Most don’t want to go back to the office – but bosses are wary

More than three in five employees who can work from home would be happy if their office remained closed indefinitely after lockdown measures are lifted, even if there were a sustained drop in Covid-19 cases.

One in five even claimed to be “extremely happy” at the prospect of working permanently from home according to a new YouGov study commissioned by the law firm, Winckworth Sherwood.

And UK businesses appear to be listening, with the research revealing that nearly a third  of HR decision makers saying they intend to close or at least reduce their office space capacity, arguably signalling the biggest shift in working life since the Second World War.

The survey took place after 13 weeks of Lockdown and it follows an earlier one in January designed to compare the views of HR decision makers and employees.

An overwhelming 72 per cent of bosses believed that offering flexible working was important for recruitment and retention, even though nearly two in five feared it would affect an employee’s ability to do their job. Since then that fear has increased to almost  and was cited as the biggest barrier to employees working flexible.

In stark contrast, the research carried out in June showed that less than one in five  employees believe that flexible working would impact on their ability to carry out their job effectively and over a third  felt there was no barriers to them working flexibly.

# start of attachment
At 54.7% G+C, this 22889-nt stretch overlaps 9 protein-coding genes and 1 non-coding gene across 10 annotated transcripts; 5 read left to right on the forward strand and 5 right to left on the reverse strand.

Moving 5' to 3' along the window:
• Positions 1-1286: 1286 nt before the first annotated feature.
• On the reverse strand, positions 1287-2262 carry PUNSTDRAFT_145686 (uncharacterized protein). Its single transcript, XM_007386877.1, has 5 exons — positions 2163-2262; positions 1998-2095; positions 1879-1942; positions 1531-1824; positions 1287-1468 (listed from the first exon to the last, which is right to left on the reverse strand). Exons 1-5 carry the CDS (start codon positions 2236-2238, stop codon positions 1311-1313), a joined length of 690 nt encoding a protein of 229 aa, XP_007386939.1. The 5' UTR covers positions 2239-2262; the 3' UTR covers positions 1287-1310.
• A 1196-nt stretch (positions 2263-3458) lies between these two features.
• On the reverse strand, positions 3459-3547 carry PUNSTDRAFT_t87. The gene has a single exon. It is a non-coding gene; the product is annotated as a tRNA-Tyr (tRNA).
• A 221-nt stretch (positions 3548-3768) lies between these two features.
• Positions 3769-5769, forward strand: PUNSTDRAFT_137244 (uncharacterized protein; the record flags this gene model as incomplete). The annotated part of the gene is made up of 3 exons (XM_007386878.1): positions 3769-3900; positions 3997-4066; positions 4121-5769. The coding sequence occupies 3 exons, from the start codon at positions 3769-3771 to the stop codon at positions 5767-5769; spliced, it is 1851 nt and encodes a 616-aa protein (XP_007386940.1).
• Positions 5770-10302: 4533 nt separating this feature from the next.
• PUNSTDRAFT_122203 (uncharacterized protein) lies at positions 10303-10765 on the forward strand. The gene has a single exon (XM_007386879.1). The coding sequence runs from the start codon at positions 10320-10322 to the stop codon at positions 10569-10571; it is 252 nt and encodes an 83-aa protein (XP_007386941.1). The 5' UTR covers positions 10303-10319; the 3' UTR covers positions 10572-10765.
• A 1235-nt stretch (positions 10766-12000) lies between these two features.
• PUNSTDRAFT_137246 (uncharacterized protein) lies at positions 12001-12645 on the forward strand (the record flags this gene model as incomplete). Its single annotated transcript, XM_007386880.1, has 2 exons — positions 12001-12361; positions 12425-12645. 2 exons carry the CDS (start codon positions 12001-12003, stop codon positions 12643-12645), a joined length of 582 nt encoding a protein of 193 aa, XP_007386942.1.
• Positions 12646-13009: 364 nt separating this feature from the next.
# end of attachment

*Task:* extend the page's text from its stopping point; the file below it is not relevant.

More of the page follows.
it appears that our time in Lockdown has had a lasting impact upon the way we will approach working life and the changing expectations of employees

Although the research showed that both employers and employees intend to have more flexible working in the long-term, the research also highlighted the concerns which employees have regarding the possibility of working from home all or most of the time.

Worryingly, a quarter believe it will have a negative impact on their well-being. To help combat this, 26 per cent of employees who can work from home believe that employers could implement well-being initiatives such as team video calls involving activities, yoga or exercise classes, the introduction of mental health first aiders, and  free counselling sessions.

Employment Team partner Louise Lawrence (pictured) said: “Despite much talk of offices re-opening and returning to ‘normal’, it appears that our time in Lockdown has had a lasting impact upon the way we will approach working life and the changing expectations of employees that companies must now take into consideration.

“For businesses to recruit and retain key talent and remain competitive, they need to listen to their employees and embrace flexible working.  As well as looking at home working, 50 per cent of employees who are able to work from home said that they wanted their employer to be flexible around working hours and 25 per cent said that their employer should measure their output rather than time spent.

“Whatever flexible working arrangements are offered in the longer term, employers need to consider their responsibilities towards employees when they implement their flexible working practices such as ensuring a safe work set up at home and effective engagement, and looking after their employees’ well-being.

“Flexible working and mental health at work policies, which are embedded in an open culture of good communication are essential.”